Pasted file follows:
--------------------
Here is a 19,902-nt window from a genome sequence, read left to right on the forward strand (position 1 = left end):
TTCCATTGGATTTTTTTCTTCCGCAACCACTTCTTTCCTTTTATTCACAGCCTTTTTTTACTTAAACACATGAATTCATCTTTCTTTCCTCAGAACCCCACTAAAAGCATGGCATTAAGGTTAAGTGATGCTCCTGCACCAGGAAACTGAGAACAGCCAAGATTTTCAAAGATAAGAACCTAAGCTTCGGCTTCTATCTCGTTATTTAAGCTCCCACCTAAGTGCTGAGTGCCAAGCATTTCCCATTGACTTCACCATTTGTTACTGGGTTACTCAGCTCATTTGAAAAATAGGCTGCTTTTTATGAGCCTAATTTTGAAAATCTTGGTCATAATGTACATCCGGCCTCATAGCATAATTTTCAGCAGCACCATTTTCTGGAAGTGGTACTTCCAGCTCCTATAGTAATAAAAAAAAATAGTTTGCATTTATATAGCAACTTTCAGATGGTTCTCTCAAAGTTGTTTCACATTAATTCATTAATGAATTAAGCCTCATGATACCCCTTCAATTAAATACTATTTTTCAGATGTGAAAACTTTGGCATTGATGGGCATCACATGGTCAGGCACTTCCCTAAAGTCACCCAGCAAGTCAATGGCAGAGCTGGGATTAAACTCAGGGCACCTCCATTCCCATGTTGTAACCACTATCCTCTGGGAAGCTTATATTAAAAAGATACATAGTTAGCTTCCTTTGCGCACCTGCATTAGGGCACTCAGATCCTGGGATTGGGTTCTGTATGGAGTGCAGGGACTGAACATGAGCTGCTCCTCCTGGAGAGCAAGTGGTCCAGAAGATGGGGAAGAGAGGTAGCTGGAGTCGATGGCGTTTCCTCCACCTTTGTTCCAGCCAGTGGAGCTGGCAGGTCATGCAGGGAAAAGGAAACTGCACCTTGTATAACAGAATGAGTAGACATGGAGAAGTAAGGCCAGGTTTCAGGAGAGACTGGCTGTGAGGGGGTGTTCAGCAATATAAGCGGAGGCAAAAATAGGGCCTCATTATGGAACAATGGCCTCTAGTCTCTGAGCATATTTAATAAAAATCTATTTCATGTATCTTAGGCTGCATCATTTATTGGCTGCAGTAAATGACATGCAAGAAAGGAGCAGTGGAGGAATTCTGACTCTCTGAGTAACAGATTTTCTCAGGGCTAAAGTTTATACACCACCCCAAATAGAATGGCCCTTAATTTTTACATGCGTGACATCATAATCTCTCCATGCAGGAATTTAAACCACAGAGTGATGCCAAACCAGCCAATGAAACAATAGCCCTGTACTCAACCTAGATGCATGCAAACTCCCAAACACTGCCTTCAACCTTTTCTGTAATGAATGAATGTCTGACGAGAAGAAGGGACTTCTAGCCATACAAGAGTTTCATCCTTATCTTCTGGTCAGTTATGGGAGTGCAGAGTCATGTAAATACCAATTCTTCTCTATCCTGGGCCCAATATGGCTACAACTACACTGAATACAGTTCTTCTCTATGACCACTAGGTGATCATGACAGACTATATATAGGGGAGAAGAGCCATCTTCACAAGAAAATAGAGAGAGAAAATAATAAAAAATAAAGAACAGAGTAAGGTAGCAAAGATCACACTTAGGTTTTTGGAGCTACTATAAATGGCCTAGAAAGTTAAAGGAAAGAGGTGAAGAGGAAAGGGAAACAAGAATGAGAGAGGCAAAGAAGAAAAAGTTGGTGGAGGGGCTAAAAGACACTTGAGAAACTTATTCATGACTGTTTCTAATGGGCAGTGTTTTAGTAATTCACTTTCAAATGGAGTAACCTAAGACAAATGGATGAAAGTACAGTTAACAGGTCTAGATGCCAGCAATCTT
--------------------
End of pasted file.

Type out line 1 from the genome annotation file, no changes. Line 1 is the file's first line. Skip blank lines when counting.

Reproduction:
Here is a 19,902-nt window from a genome sequence, read left to right on the forward strand (position 1 = left end):